Decision-making guidelines have been suggested for patients
with delirium who lack decisional capacity or competence to give
informed consent (129). The urgency with which treatment is needed and
the risks and benefits of treatments can be used by the treating
physician to choose between several alternative courses of action.
In medical emergencies requiring prompt intervention, the first alternative
is to treat the patient with delirium without informed consent,
under the common-law doctrine of implied consent (i.e., that treatment
may be provided in medical emergencies without informed consent
if it is appropriate treatment that a reasonable person would want).
In nonemergency situations, the clinician should obtain input or
consent from surrogates. Involving interested family members can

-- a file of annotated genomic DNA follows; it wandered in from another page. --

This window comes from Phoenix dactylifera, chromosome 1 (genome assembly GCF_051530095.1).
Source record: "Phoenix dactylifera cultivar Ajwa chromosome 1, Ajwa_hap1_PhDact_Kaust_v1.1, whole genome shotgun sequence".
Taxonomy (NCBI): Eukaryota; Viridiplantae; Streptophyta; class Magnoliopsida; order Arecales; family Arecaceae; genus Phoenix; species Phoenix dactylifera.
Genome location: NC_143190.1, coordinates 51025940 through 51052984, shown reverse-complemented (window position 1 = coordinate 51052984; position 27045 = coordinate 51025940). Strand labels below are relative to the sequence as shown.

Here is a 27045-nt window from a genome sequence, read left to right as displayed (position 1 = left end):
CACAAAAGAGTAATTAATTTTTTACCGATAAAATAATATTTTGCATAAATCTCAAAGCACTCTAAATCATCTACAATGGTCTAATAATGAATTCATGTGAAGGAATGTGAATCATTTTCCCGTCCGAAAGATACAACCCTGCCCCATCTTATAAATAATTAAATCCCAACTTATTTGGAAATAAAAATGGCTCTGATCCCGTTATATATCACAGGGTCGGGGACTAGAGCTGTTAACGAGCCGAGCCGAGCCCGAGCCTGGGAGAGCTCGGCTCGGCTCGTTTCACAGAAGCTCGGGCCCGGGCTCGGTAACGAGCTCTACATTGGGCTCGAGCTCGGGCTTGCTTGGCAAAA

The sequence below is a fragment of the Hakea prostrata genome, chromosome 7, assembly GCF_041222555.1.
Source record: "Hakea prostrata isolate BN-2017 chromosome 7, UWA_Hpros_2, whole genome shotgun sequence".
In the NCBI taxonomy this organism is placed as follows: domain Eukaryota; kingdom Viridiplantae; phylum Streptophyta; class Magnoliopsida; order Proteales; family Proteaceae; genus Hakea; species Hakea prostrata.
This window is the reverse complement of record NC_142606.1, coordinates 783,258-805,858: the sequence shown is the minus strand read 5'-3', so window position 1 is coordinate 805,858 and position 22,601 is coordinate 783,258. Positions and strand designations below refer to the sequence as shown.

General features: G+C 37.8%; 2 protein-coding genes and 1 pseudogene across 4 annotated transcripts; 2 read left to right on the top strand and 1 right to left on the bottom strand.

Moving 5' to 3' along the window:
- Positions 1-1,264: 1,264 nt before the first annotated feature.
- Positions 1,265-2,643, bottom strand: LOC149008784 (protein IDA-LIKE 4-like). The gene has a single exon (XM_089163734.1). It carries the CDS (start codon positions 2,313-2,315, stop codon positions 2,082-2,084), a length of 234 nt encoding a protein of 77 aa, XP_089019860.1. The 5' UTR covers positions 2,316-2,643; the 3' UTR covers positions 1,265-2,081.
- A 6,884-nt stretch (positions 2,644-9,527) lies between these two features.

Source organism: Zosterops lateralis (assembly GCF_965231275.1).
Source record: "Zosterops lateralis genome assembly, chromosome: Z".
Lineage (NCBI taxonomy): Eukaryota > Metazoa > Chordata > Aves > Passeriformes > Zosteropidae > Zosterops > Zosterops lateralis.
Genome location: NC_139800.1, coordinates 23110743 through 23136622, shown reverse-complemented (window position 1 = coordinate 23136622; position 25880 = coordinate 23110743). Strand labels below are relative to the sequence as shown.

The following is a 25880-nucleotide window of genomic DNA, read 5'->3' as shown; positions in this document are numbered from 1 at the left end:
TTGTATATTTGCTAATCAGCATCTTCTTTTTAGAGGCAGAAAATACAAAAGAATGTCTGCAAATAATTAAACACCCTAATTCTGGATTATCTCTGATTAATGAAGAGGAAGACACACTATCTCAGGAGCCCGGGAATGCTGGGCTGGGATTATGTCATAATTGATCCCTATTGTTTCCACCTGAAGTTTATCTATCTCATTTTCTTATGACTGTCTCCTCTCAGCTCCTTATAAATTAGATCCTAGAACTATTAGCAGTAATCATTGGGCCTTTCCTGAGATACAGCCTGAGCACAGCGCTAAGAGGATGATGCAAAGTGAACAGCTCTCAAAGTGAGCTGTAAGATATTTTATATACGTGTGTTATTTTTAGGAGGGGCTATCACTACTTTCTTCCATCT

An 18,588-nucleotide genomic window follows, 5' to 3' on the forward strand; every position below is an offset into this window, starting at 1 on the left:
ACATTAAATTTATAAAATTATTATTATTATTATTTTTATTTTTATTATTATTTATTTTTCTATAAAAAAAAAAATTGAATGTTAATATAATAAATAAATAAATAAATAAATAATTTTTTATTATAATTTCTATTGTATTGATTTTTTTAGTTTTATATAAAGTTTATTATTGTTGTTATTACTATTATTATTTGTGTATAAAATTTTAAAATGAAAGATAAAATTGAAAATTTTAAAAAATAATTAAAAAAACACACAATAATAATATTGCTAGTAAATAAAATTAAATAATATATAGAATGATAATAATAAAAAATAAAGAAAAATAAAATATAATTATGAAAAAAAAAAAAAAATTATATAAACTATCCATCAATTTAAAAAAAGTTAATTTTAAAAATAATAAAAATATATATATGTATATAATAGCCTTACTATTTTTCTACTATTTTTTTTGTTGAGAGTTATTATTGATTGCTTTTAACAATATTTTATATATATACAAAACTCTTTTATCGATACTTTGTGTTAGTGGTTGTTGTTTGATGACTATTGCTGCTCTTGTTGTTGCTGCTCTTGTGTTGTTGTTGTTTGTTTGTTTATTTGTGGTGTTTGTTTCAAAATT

be especially helpful for choosing among equally beneficial interventions
that involve low or moderate risks. The opinion of a second clinician
can be useful for making decisions involving more uncertainty or
interventions associated with greater risks. Obtaining the consultation
of a hospital's administrator, risk manager, or legal counsel
may also provide a means for reassuring family members and the treatment
team that reasonable decisions are being made. For decisions that involve
significant risks or substantial disagreements involving family
members, a court-appointed guardian can be sought if time permits.
In more emergent cases, an urgent hearing with a judge may be required.
All assessments of a patient's decisional capacity or competence
and the reasons for a particular course of action should be documented
in the patient's medical record.